22 Rua da Lapa,
+ 351 21 396 7858
This hole-in-the-wall bakery gets a hodgepodge of clients (genteel ladies, bank tellers, construction workers) hungry for its mini potpies, queijada cupcakes and homemade apple cake.
11B Rua Borges Carneiro,
+ 351 21 393 1050
An all-day eatery that does take-away and catering. The kitchen specialises in Portuguese comfort food with popular plates including squid with rice in the house sauce.
127 Rua das Trinas,
+ 351 21 397 7138
Co-owned by food writer and chef André Magalhães, the Lisbon Press Club’s restaurant has a cosy reading room and an inner garden for outdoor dining. The kitchen does a modern take on the bacalhau à brás codfish plate.
57 Calçada da Estrela,
+ 351 21 395 6118
Open only for dinner, XL is sought out for its steaks and delicious red wines from the Douro Valley.
187 Calçada da Estrela,
+ 351 21 390 4251
Alexandria native Said Yadem runs this teahouse/café with a Levantine buffet of hummus tahini, baba ghanoush, baklava and mahalabia. Bellydancing on weekends.
25 Rua das Trinas,
+ 351 21 404 3703,
Classy cocktail bar on the ground floor of an 18th-century building where patrons relax in Louis XIV-style chairs and sip on long drinks.
32 Rua das Janelas Verdes,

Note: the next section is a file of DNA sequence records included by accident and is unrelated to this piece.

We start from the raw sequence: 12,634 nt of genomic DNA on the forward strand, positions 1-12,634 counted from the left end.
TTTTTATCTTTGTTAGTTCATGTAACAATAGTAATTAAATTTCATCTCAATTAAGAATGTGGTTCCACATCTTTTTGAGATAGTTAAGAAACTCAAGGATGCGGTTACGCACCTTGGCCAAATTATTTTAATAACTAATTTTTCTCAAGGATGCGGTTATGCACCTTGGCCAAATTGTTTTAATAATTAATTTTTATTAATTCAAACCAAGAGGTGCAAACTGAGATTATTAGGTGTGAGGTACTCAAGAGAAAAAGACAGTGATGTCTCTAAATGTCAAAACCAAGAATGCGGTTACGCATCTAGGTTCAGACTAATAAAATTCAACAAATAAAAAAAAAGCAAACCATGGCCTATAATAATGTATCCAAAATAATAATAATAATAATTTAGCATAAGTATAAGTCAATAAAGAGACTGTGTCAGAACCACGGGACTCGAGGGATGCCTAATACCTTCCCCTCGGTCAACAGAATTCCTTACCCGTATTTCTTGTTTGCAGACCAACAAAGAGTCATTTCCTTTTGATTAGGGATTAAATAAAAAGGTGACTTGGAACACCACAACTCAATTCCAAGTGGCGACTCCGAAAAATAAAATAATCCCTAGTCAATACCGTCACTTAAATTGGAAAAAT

+ 351 21 396 2435,
Situated on the border of Lapa in a former convent, the York House hotel has 32 guestrooms with a mix of modern and classic décor.
Two-bed, 120 sq m apartment costs €320,000
80 sq m apartment costs €800 a month
Foreigners can purchase property in Portugal but need to apply first for a tax number (número de contribuinte) at a local tax office (Repartição de Finanças). Buyers usually put down a deposit of 10-20 per cent. Expect to pay 3-6 per cent of home’s value on the property purchase tax (IMT) plus a stamp duty (imposto do selo) of 0.8 per cent. On a home worth €300,000, budget for approximately €15,000 in taxes and notarial fees.
“I’ve lived in Paris, Stockholm and Milan but I always like to come back to Lapa. There are lots of little things I love, like a pharmacy on every corner.”
“Lapa sits on one of Lisbon’s seven hills. It’s filled with history. Living here is living with the river. There are lots of verandas and terraces that face the Tejo.”
“It’s centrally located but still has the vibe of a little neighbourhood. You can get around on foot, whether it’s to go out to dinner or head to the office – and it’s close to the design district and Museu Nacional de Arte Antiga.”
“Lapa is a laid back area. I like to do lots of sports and from here it’s easy to cycle down to the river. There’s also the Estrela park for jogging.”
“It’s an area that still works as a neighbourhood with its small shops. It’s close to nightlife but far enough away that it’s possible to sleep at night. I live in a building with a view of the river and a tram stop out front – nothing’s more Lisbon than this.”
Following Lisbon’s devastating 1755 earthquake, the city underwent a rebuilding effort that was marked by the Pombaline architectural style, associated with the Marquês de Pombal, a Portuguese statesman instrumental in getting the country back on its feet. By the end of the 18th century, many Lapa residences followed this neoclassical style, with four-storey buildings decorated with more sober azulejo tiling. “Lots of older buildings here also have staircases still in wood,” explains Brazilian architect and Lapa resident Euclides Barros.